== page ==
"I don't know. I don't actually remember anything from before the surgery."
His eyebrows rose, his blue eyes sucking in all the light of the room. "The cybernetic opetation?"
"No, the sex change."
The doctor's smile faltered.
^That, right there, is what I need in a good book: humour
. If it's angsty-wangsty-emo-smeemo, the book can kiss my ass because it will take away any enjoyment I had. It will throw me in a ditch with a couple of razorblades and an Evanescence
album on repeat. I cannot deal with wangst where it has no place in the book.
But this is where my problem with Cinder
stemmed from. Although it has humour, it has a bigger balance of Angsty Teenage Syndrome. It's a Cinderella re-telling!
I hear you scream. It's not exactly a life of joy and roses!You're right.
Cinderella's story is sad and lonely and angsty. It's all of those things and more, but Cinder
started with humour -- a heroine who don't need no man, with witty, smart comebacks, and I immediately liked her.
"I'm sure I'll feel much more grateful when I find a guy who thinks complex wiring in a girl is a turn-on."
Here's the thing: the minute I started to warm up to her, she became an angsty teen who listened to that one Evanescence
album on repeat. Sure, she had a right to -- her sister had contracted the plague, her stepmum and stepsister are Bitches, capital B -- but I wasn't sold. It was too much all at once for me to work up any real sympathy, and for me to be able to commiserate with Cinder. Her sister contracting the plague, to me, was something that happened to everyone. It didn't feel personal
Another major problem I had was that nothing actually happened.
If you cut out a chunk of the book, or decided to skip say, eight chapters, you won't have missed anything. It's the same recycled scenes slapped onto the pages over and over again: Cinder going to work at the Palace, Cinder bumping into Kai, Kai and Cinder flirting, Cinder runs away and goes home, where she then talks to Iko about Kai and the flirting, Cinder argues with Adri, her stepmum... and click repeat.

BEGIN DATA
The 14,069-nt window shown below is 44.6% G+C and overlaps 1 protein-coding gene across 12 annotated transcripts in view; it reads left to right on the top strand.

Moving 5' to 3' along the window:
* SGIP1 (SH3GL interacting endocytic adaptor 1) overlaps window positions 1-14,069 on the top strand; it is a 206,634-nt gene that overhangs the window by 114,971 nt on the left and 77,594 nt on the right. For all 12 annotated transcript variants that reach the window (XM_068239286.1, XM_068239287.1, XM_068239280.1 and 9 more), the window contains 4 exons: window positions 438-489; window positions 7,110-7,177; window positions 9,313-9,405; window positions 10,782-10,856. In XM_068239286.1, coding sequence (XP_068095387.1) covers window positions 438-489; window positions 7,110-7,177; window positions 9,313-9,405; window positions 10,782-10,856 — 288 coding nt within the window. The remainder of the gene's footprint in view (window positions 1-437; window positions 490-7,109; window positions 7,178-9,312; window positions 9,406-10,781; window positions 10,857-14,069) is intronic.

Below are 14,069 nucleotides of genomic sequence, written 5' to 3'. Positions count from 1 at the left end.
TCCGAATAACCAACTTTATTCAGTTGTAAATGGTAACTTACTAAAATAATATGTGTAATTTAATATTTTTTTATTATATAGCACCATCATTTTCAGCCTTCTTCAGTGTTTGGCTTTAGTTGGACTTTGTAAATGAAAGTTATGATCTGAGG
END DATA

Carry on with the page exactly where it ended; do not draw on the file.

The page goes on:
And, truthfully, I wasn't sold on Prince Kai and Cinder's growing relationship.
He seemed way too obsessed with her, too keen
on her to really give me a feel of his, well, feelings for the cyborg. It was more lust than anything else... and Cinder's hot with him one minute and cold the next. Here, I can totally see why. Cyborgs are the lowest of the low in this dystopian era. How can she possibly tell Kai that the entire left side of her body (and inside) is made out of wires, plastic and metal? So I can see why SHE was awkward with him, but I couldn't see why HE was obsessed with her. It made no sense. He appeared one day with a broken robot (or whatever they're called) and BAM! Insta-obsession at its finest. Kai badgers her constantly to go to the ball, tries to buy her consent with gifts and just won't leave her alone.
Kai also just randomly info-dumps Cinder with all his family problems and his worries about becoming an Emperor. Bearing in mind they've only met TWICE when this happens and Cinder has her own shit to worry about.
Kai started growing on me by the end, though it was the fungus
type of growing: it's irritating, it stinks, but you can't stop it growing without slathering it with some even stinkier cream. Another major problem was how there was almost no worldbuilding or descriptions.
Cinder mentions hovers, but doesn't tell us what they look like.
Do they look like this?
What's a netscreen? Is it like a TV screen? Or is it a projection? What's a portscreen? Is it like a slim-line phone? What does CINDER look like? She says only her hand and leg are metal, but how can she see these LED lights? How can she see the script running in front of her eyes? How does it work? The hell does Iko look like?! Because all I can imagine when I think of her is Wall-E:
And the world-building could've been worked on more, too. I don't quite understand why there was a Fourth World War or why the Lunars are so dangerous/hated. We're only told that Eartherns and Lunars have been enemies since forever. And how the crap did the whole Lunar thing come true, anyway? How did these people come to live on the moon?
Explanations are everything to me, because I hate coming away from a book with a billion questions and no answers. I've been told by a few people that the later books show more development, descriptions, etc. and I'm curious to see how it all works out the end so I'll definitely be reading more.